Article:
President's Blog: With Gratitude

Dec. 31, 2020

As we ring out 2020 and celebrate the arrival of 2021, I send thanks and best wishes to the entire Princeton community.

This has been a year unlike any other, filled with unprecedented difficulties.  To all of you who have lost loved ones, or experienced personal hardships, I extend my sympathy and warm thoughts.

I expect that we are all eager to turn the calendar page and put 2020 behind us.  Yet, when I look back on the year, I am struck not only by the challenges we faced, but also by the way Princetonians stepped up to meet them.  I am grateful to all of you:  to the teams in our Office of Information Technology, the McGraw Center, and Instructional Support Services who enabled us to move Princeton online; to the staff in dining services, facilities, campus life, and other units who continued coming to campus to support our students and operations; to all the people who enabled us to restart laboratories and reopen libraries; to the undergraduates, graduate students, and faculty who found ways to teach and learn effectively in an online environment, and to the staff who supported those efforts; to the colleagues in University Health Services, the Department of Public Safety, and other units who worked diligently to keep us all safe and healthy; to all the people who creatively juggled family and workplace responsibilities; to our teams in Advancement and to our alumni who found new ways to connect with one another and with our students; to the staff who took on new responsibilities or worked tirelessly to keep their departments running as smoothly as possible; to students, faculty, and staff who found ways to reach out and assist the communities around them; and to everyone who stepped up in one of the hardest years this University has faced.  You have been amazing, and you have my thanks and my heartfelt appreciation.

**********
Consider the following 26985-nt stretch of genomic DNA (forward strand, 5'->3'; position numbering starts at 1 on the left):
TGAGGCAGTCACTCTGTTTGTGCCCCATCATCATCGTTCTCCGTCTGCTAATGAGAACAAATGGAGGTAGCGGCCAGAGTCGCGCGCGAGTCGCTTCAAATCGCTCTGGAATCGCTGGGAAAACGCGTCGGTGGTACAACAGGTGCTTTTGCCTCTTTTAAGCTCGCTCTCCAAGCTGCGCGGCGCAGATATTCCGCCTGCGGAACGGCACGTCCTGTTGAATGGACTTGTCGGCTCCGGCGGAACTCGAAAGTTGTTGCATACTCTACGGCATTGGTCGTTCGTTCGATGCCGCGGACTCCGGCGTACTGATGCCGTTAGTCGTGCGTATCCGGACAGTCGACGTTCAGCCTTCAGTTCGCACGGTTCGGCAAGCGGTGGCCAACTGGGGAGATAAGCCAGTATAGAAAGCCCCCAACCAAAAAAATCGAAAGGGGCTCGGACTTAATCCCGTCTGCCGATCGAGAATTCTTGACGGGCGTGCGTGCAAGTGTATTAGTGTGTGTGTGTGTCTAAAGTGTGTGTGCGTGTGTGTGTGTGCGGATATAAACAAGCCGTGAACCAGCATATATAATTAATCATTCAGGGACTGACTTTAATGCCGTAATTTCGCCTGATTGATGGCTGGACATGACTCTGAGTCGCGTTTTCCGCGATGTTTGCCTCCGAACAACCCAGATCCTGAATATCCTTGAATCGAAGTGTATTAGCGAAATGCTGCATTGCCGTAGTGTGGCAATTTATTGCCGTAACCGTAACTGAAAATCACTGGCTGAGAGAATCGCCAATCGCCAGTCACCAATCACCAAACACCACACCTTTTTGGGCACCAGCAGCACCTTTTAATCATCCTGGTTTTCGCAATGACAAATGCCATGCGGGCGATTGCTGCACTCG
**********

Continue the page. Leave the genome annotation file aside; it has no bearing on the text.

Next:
Let’s hope that 2021 is a better year, and that by the time it ends, we will once again be able to enjoy one another’s company in the way that we did when 2020 began.  But let’s remember, too, that we should take pride in what our community did to address the challenges of a historically difficult chapter in the history of our University and our world.

With gratitude to you all, and with best wishes for a Happy New Year,

Chris Eisgruber